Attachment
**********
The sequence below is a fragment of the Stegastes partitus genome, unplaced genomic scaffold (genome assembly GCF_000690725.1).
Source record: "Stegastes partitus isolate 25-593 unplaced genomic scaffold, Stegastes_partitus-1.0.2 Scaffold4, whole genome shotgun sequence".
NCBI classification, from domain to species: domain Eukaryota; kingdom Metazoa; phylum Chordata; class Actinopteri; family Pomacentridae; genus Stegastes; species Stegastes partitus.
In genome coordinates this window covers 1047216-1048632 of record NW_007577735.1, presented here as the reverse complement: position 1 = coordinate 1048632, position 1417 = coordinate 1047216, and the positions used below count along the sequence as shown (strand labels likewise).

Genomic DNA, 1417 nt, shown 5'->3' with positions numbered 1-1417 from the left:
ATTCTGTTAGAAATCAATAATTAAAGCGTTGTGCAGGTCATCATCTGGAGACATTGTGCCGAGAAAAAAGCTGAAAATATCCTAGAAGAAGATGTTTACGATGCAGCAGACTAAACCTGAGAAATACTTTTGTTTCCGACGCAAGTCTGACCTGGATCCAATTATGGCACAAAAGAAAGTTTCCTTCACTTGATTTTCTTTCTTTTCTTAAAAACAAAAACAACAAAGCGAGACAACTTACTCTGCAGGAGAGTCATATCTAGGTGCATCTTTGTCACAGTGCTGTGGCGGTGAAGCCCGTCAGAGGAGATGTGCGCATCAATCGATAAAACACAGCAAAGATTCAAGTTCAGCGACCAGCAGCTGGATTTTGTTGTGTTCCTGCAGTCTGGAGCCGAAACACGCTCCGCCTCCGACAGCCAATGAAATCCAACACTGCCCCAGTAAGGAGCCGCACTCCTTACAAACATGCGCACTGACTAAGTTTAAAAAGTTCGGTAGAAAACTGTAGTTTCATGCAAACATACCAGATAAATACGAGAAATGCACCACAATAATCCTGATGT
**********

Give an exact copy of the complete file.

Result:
The sequence below is a fragment of the Stegastes partitus genome, unplaced genomic scaffold (genome assembly GCF_000690725.1).
Source record: "Stegastes partitus isolate 25-593 unplaced genomic scaffold, Stegastes_partitus-1.0.2 Scaffold4, whole genome shotgun sequence".
NCBI classification, from domain to species: domain Eukaryota; kingdom Metazoa; phylum Chordata; class Actinopteri; family Pomacentridae; genus Stegastes; species Stegastes partitus.
In genome coordinates this window covers 1047216-1048632 of record NW_007577735.1, presented here as the reverse complement: position 1 = coordinate 1048632, position 1417 = coordinate 1047216, and the positions used below count along the sequence as shown (strand labels likewise).

Genomic DNA, 1417 nt, shown 5'->3' with positions numbered 1-1417 from the left:
ATTCTGTTAGAAATCAATAATTAAAGCGTTGTGCAGGTCATCATCTGGAGACATTGTGCCGAGAAAAAAGCTGAAAATATCCTAGAAGAAGATGTTTACGATGCAGCAGACTAAACCTGAGAAATACTTTTGTTTCCGACGCAAGTCTGACCTGGATCCAATTATGGCACAAAAGAAAGTTTCCTTCACTTGATTTTCTTTCTTTTCTTAAAAACAAAAACAACAAAGCGAGACAACTTACTCTGCAGGAGAGTCATATCTAGGTGCATCTTTGTCACAGTGCTGTGGCGGTGAAGCCCGTCAGAGGAGATGTGCGCATCAATCGATAAAACACAGCAAAGATTCAAGTTCAGCGACCAGCAGCTGGATTTTGTTGTGTTCCTGCAGTCTGGAGCCGAAACACGCTCCGCCTCCGACAGCCAATGAAATCCAACACTGCCCCAGTAAGGAGCCGCACTCCTTACAAACATGCGCACTGACTAAGTTTAAAAAGTTCGGTAGAAAACTGTAGTTTCATGCAAACATACCAGATAAATACGAGAAATGCACCACAATAATCCTGATGT